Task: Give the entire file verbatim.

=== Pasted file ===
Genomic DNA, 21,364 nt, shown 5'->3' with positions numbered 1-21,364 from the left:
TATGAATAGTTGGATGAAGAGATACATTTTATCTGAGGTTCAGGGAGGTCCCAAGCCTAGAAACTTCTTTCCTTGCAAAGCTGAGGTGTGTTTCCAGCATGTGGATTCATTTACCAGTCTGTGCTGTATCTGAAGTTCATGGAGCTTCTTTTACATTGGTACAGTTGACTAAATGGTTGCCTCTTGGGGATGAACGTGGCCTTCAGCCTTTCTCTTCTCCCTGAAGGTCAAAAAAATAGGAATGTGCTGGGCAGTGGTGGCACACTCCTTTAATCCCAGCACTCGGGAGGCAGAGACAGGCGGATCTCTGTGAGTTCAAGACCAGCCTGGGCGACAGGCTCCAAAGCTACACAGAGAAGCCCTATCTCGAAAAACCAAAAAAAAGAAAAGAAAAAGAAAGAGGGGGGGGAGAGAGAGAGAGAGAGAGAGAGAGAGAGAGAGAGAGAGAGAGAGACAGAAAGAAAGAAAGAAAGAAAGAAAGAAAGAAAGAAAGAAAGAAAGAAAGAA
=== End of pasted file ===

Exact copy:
Genomic DNA, 21,364 nt, shown 5'->3' with positions numbered 1-21,364 from the left:
TATGAATAGTTGGATGAAGAGATACATTTTATCTGAGGTTCAGGGAGGTCCCAAGCCTAGAAACTTCTTTCCTTGCAAAGCTGAGGTGTGTTTCCAGCATGTGGATTCATTTACCAGTCTGTGCTGTATCTGAAGTTCATGGAGCTTCTTTTACATTGGTACAGTTGACTAAATGGTTGCCTCTTGGGGATGAACGTGGCCTTCAGCCTTTCTCTTCTCCCTGAAGGTCAAAAAAATAGGAATGTGCTGGGCAGTGGTGGCACACTCCTTTAATCCCAGCACTCGGGAGGCAGAGACAGGCGGATCTCTGTGAGTTCAAGACCAGCCTGGGCGACAGGCTCCAAAGCTACACAGAGAAGCCCTATCTCGAAAAACCAAAAAAAAGAAAAGAAAAAGAAAGAGGGGGGGGAGAGAGAGAGAGAGAGAGAGAGAGAGAGAGAGAGAGAGAGAGAGACAGAAAGAAAGAAAGAAAGAAAGAAAGAAAGAAAGAAAGAAAGAAAGAAAGAA